Fiber material

3D printing of thermosetting polymer composites reinforced with short carbon fibers

Credit: Colorado State University

The 27-second video plays on a loop and it’s mesmerizing to watch: carbon-fiber material coming out of a 3D printer and slowly swirling and piling up like soft serve ice cream.

Except there’s no ice cream cone or tumbler to hold this material, known as carbon fiber composite, a strong, lightweight material that’s been used for decades on everything from backboards. plane and wind turbines to tennis rackets.

In the video, the material hardens on its own as it unfolds on a heated surface, with no mold or structure to hold it in place.

This free-form creation shows the work of Mostafa Yourdkhani, an assistant professor of mechanical engineering at the Walter Scott, Jr. College of Engineering, who strives to reduce the cost, time and energy required to produce these complex structures. , according to his last article published on the cover of Applied materials and ACS interfaces.

“We’re making it faster and more energy efficient,” Yourdkhani said. Mechanical engineering PhD students Morteza Ziaee and James W. Johnson are also the authors of the article. “Imagine you want to bake a cake and you put the dough on a bench and it just becomes a cake with a trigger. For cakes, you need molds; here we make structures without molds. It’s intricate patterns that are lightweight and fuel efficient.

He and his team are among the first in the world to achieve this type of composite printing.





Credit: Colorado State University

The video alone is gaining traction on his LinkedIn account with around 1,000 likes from colleagues around the world. “A video of our recent work on printing and in-situ curing fiber-reinforced discontinuous thermoset composites,” reads his post. “Two printing strategies (free print and layer-by-layer) with no post-curing step. See our article led by Morteza Ziaee on this interesting work.”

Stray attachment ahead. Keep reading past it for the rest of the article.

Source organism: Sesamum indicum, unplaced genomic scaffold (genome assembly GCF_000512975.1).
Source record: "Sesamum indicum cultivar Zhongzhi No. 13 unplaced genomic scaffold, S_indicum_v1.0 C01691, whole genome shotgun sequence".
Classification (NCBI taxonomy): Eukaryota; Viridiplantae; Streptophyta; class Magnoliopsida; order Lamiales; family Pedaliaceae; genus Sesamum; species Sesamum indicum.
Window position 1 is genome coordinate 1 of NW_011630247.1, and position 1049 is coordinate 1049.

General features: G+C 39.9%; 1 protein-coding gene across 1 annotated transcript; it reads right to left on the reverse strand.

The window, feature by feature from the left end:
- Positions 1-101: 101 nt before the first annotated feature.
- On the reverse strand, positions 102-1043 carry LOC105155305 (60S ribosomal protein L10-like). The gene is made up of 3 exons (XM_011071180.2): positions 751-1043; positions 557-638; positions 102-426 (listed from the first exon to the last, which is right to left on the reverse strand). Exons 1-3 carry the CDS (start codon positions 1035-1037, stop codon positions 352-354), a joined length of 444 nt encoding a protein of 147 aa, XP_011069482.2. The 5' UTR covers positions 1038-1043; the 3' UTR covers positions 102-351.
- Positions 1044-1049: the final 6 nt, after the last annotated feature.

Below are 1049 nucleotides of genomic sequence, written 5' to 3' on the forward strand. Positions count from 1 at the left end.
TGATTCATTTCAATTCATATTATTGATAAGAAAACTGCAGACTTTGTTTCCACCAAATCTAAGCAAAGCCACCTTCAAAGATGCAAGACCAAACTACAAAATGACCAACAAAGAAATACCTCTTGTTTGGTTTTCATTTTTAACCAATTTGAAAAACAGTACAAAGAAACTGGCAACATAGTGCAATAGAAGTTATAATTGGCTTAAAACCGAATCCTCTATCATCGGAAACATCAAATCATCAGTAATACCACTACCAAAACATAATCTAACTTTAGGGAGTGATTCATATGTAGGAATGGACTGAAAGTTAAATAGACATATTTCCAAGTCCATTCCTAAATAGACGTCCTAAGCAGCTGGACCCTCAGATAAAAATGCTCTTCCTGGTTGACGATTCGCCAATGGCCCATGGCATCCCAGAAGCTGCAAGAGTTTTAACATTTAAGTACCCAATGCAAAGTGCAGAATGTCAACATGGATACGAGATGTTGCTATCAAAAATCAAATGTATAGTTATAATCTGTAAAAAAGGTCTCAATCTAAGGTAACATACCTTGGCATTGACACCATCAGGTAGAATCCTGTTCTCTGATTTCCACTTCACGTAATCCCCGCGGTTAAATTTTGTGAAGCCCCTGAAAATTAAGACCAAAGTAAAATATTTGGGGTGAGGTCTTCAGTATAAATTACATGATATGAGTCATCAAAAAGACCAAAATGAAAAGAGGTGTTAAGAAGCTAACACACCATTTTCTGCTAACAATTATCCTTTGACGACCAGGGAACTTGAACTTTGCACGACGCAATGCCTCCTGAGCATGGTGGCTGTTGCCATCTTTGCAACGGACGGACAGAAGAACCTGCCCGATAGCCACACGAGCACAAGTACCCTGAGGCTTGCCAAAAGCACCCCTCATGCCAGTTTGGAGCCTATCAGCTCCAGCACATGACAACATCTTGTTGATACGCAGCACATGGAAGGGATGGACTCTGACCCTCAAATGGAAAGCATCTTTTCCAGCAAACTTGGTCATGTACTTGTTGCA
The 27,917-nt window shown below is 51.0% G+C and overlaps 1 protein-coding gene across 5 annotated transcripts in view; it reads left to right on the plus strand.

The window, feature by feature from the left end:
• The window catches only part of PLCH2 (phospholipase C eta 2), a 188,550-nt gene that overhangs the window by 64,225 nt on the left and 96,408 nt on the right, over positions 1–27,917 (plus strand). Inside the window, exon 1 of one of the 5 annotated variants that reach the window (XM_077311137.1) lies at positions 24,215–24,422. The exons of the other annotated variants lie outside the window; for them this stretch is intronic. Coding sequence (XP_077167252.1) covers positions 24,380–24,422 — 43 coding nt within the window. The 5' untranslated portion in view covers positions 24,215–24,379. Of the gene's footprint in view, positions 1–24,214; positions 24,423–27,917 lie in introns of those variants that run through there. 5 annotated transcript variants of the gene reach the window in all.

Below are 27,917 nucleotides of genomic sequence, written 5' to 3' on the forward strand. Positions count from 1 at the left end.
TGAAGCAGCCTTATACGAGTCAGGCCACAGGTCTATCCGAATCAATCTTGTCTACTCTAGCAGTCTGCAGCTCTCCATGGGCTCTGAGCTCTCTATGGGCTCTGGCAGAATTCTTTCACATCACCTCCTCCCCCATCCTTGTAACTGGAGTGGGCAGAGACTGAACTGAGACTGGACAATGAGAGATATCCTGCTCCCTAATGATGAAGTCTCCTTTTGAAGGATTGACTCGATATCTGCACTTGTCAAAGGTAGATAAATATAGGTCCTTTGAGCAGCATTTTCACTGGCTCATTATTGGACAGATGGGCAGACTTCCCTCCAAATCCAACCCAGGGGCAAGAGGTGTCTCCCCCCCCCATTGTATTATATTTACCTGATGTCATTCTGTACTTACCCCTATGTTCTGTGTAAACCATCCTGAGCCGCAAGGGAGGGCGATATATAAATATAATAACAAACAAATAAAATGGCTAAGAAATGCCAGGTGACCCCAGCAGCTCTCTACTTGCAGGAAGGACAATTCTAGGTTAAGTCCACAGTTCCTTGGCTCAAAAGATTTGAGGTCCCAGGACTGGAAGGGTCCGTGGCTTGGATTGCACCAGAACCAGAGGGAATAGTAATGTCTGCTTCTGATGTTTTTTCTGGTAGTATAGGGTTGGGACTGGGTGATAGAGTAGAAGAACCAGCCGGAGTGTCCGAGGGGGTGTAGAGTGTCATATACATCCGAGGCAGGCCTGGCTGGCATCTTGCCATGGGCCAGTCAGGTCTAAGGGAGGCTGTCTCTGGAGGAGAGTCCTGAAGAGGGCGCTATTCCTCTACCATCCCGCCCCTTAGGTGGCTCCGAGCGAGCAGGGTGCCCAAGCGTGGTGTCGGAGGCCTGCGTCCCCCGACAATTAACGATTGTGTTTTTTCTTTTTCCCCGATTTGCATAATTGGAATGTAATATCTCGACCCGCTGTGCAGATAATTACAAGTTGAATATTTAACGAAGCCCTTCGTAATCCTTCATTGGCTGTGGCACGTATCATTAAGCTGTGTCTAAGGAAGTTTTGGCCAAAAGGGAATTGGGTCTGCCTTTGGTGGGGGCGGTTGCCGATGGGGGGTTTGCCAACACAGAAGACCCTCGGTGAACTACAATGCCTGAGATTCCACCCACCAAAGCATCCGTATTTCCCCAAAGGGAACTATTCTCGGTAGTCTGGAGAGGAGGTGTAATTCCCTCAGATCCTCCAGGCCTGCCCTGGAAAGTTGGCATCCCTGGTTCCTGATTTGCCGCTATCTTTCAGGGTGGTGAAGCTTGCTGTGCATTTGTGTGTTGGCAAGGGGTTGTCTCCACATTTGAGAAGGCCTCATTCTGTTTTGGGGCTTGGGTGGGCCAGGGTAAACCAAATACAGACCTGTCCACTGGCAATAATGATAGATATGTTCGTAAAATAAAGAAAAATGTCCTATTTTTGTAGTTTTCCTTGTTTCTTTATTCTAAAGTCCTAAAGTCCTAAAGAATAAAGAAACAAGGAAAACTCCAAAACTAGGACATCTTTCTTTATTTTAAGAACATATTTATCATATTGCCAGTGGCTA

“I’m quite passionate about this technology,” Yourdkhani later states. “Having worked in the composites field for many years, this technology addresses all the issues we have with composite production.”

Yourdkhani shows the video to illustrate that he and his graduate students discovered a way to print carbon fiber composites in a very short time with minimal heat. Most industrial carbon fiber production requires intense heating of molds that spend 6 to 10 hours in huge ovens the size of tractor-trailers.

Forget the giant molds and cut the time down to minutes, that’s what Yourdkhani’s team did to create these thermoset composites in their lab. Thermosetting polymers are liquids that solidify through a one-way chemical reaction, meaning they will not return to liquid upon reheating. Epoxy used in woodworking is an example of a thermosetting polymer.

This summer, he engaged undergraduate engineering students and high school students in his research, but he is also looking for students from different disciplines like chemistry and computer science.

“Chemistry, mechanical engineering, robotics and computer science are all connected to make this happen.”


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More information:
Morteza Ziaee et al, 3D printing of thermosetting polymer composites reinforced with short carbon fibers by frontal polymerization, Applied materials and ACS interfaces (2022). DOI: 10.1021/acsami.2c02076

Provided by Colorado State University

Quote: 3D printing of thermoset polymer composites reinforced with short carbon fibers (2022, August 9) retrieved on August 9, 2022 from https://phys.org/news/2022-08-3d-short-carbon-fiber-reinforced-thermoset -composites-polymers.html

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